For the Love of Dance:
Undergraduates Open Swing Dance Studio
For dance aficionados, swing dancing is often described as a joyful, high-energy, improvisational street dance. Two Rensselaer undergraduate students, who are also members of the RPI Ballroom student club, have turned their love of swing dancing into a business opportunity.
Last month, founders and dancing partners Orian Breaux and Emily McNeight hit the dance floor with new recruits and seasoned swing dance veterans with the opening of the Swing Syndicate, a dance studio located in the heart of the city of Troy.
Swing dance is a group of dances that developed with the swing style of jazz music between the 1920s and 1950s, although the earliest of these dances predate swing jazz music. The best known forms of the dance include the Lindy Hop, a popular partner dance, along with the Charleston and the Jitterbug.
“The Swing Syndicate adds a unique flair to downtown Troy’s exciting hub of culture and small business,” said Breaux, a senior majoring in aeronautical engineering. “With a number of shops, restaurants, and late-night establishments recently contributing to the area’s vibrant entertainment scene, the dance studio aims to provide a fun and welcoming environment where novice and experienced dancers can congregate.”
Breaux said that his first claim to fame in the dance world harkens back to winning an award during a seventh-grade dance contest. At Rensselaer, as a first-year student, he participated in the Destination Dance activity as part of the weeklong program of welcome events and team-building activities known as “Navigating Rensselaer & Beyond.” The program introduced students to several dance moves, including jazz, hip-hop, and ballet from professional instructors and members of the RPI Dance Club. Shortly, after that, at a friend’s urging, Breaux decided to join the RPI Ballroom Club, where he currently serves as president.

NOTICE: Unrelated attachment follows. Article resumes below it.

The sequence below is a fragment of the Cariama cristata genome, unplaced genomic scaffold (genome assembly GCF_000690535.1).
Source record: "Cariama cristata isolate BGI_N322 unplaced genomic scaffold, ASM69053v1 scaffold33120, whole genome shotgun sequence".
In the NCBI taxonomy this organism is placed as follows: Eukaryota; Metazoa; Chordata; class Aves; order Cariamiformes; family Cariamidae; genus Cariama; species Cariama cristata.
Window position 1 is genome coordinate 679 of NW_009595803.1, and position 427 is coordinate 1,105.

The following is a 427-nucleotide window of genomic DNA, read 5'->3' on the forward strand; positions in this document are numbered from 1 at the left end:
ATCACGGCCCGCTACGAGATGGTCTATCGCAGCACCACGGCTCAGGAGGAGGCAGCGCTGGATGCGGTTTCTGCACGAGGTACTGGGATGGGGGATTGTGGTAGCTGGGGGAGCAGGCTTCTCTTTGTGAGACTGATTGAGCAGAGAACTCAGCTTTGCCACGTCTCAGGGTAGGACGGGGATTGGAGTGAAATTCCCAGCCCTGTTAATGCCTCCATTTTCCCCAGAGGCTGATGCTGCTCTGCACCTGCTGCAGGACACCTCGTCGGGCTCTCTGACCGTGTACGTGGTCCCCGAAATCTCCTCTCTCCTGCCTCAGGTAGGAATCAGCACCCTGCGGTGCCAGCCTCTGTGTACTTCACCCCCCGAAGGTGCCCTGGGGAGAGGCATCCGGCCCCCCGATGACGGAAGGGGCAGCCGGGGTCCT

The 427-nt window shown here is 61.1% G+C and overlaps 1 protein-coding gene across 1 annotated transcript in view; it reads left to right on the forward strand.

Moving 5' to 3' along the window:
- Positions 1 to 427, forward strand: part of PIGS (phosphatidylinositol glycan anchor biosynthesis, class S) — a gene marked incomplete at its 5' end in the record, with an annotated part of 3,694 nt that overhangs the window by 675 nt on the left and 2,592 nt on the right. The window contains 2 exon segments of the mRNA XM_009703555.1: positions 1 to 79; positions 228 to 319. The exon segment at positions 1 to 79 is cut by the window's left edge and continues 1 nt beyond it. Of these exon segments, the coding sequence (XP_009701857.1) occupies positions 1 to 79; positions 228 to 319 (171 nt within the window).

Over the summer, in working with several area dance organizations to teach swing dance lessons, Breaux and McNeight decided they wanted to open a studio in Troy.
“With swing dance events taking place at venues like Daisy Baker’s and Rensselaer, it was obvious that Troy was becoming the heart of the swing dance community in the Capital Region,” said McNeight, a sophomore majoring in mathematics. For McNeight, a dancer since the age of 4, much of her experience has been focused on ballet and jazz. “Coming to Rensselaer, and attending the annual Student Activities Fair provided me with an opportunity to try something new.” She, too, joined the RPI Ballroom Club.
With support and financial assistance from family and personal savings, the duo are leasing a street-level space located at 212 River Street. Basic renovations to the space included new flooring, painting the walls, new light fixtures, jazz-themed artwork, and sound equipment.
The Swing Syndicate will offer affordable group and private dance lessons, workshops, and weekly social dances. Breaux and McNeight will teach classes, along with two additional staff instructors. In addition, one-time hour-long introductory classes will be offered on the last Friday of each month as part of the monthly Troy Night Out event.
Already, Breaux and McNeight are thinking big, as they have several projects planned including hosting major dances with nationally recognized swing bands at larger venues in Troy. Also, plans for a gigantic swing dance festival requiring parts of River Street to be blocked off to traffic are currently being presented to city officials. In the near future, they also hope to offer classes to younger students and develop an after-school program.
However, both agree that their ultimate goal through swing dancing is to put the Capital Region on the map.
To get a glimpse of Breaux and McNeight swing dancing, see the video at www.youtube.com/user/rpirensselaer?feature= mhee#p/a/u/0/zW2xEgVtk10.